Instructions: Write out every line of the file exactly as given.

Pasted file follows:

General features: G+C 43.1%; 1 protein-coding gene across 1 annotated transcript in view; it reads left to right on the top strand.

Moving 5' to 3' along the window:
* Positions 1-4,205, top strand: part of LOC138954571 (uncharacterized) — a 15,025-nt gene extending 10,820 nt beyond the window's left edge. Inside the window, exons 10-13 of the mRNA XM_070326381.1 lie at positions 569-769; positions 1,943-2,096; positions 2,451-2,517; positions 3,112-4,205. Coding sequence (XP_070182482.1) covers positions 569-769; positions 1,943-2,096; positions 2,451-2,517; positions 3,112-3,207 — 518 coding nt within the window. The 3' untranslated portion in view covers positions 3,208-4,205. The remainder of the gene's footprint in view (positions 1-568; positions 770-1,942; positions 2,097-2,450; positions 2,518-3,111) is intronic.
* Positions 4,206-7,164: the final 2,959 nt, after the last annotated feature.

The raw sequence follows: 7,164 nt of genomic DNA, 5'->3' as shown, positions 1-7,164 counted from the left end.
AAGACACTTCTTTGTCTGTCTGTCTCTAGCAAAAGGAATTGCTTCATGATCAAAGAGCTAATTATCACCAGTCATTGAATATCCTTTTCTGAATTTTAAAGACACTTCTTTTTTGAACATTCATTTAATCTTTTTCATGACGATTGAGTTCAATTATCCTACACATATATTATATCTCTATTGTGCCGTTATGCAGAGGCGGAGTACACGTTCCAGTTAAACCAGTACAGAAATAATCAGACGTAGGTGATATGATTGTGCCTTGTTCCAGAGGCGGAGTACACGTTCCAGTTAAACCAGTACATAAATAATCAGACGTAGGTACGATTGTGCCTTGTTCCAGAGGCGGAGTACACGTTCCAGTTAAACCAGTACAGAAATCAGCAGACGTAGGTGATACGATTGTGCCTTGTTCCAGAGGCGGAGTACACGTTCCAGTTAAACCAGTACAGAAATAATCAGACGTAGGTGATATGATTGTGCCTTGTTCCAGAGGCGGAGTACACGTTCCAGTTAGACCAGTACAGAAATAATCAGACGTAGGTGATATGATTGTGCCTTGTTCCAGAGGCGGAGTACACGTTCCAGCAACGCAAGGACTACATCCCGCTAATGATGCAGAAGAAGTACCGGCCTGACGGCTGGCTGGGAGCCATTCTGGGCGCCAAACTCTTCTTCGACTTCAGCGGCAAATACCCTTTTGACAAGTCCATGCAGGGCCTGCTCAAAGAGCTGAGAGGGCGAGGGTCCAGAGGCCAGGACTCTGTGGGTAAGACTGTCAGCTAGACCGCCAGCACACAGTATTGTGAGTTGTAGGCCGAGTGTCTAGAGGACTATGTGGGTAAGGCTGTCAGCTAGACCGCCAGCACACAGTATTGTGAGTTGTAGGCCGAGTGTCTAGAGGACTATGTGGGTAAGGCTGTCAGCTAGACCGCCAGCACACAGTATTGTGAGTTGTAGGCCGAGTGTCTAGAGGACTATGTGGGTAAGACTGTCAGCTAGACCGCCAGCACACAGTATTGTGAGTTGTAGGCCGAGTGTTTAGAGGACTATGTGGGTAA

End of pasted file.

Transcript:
General features: G+C 43.1%; 1 protein-coding gene across 1 annotated transcript in view; it reads left to right on the top strand.

Moving 5' to 3' along the window:
* Positions 1-4,205, top strand: part of LOC138954571 (uncharacterized) — a 15,025-nt gene extending 10,820 nt beyond the window's left edge. Inside the window, exons 10-13 of the mRNA XM_070326381.1 lie at positions 569-769; positions 1,943-2,096; positions 2,451-2,517; positions 3,112-4,205. Coding sequence (XP_070182482.1) covers positions 569-769; positions 1,943-2,096; positions 2,451-2,517; positions 3,112-3,207 — 518 coding nt within the window. The 3' untranslated portion in view covers positions 3,208-4,205. The remainder of the gene's footprint in view (positions 1-568; positions 770-1,942; positions 2,097-2,450; positions 2,518-3,111) is intronic.
* Positions 4,206-7,164: the final 2,959 nt, after the last annotated feature.

The raw sequence follows: 7,164 nt of genomic DNA, 5'->3' as shown, positions 1-7,164 counted from the left end.
AAGACACTTCTTTGTCTGTCTGTCTCTAGCAAAAGGAATTGCTTCATGATCAAAGAGCTAATTATCACCAGTCATTGAATATCCTTTTCTGAATTTTAAAGACACTTCTTTTTTGAACATTCATTTAATCTTTTTCATGACGATTGAGTTCAATTATCCTACACATATATTATATCTCTATTGTGCCGTTATGCAGAGGCGGAGTACACGTTCCAGTTAAACCAGTACAGAAATAATCAGACGTAGGTGATATGATTGTGCCTTGTTCCAGAGGCGGAGTACACGTTCCAGTTAAACCAGTACATAAATAATCAGACGTAGGTACGATTGTGCCTTGTTCCAGAGGCGGAGTACACGTTCCAGTTAAACCAGTACAGAAATCAGCAGACGTAGGTGATACGATTGTGCCTTGTTCCAGAGGCGGAGTACACGTTCCAGTTAAACCAGTACAGAAATAATCAGACGTAGGTGATATGATTGTGCCTTGTTCCAGAGGCGGAGTACACGTTCCAGTTAGACCAGTACAGAAATAATCAGACGTAGGTGATATGATTGTGCCTTGTTCCAGAGGCGGAGTACACGTTCCAGCAACGCAAGGACTACATCCCGCTAATGATGCAGAAGAAGTACCGGCCTGACGGCTGGCTGGGAGCCATTCTGGGCGCCAAACTCTTCTTCGACTTCAGCGGCAAATACCCTTTTGACAAGTCCATGCAGGGCCTGCTCAAAGAGCTGAGAGGGCGAGGGTCCAGAGGCCAGGACTCTGTGGGTAAGACTGTCAGCTAGACCGCCAGCACACAGTATTGTGAGTTGTAGGCCGAGTGTCTAGAGGACTATGTGGGTAAGGCTGTCAGCTAGACCGCCAGCACACAGTATTGTGAGTTGTAGGCCGAGTGTCTAGAGGACTATGTGGGTAAGGCTGTCAGCTAGACCGCCAGCACACAGTATTGTGAGTTGTAGGCCGAGTGTCTAGAGGACTATGTGGGTAAGACTGTCAGCTAGACCGCCAGCACACAGTATTGTGAGTTGTAGGCCGAGTGTTTAGAGGACTATGTGGGTAA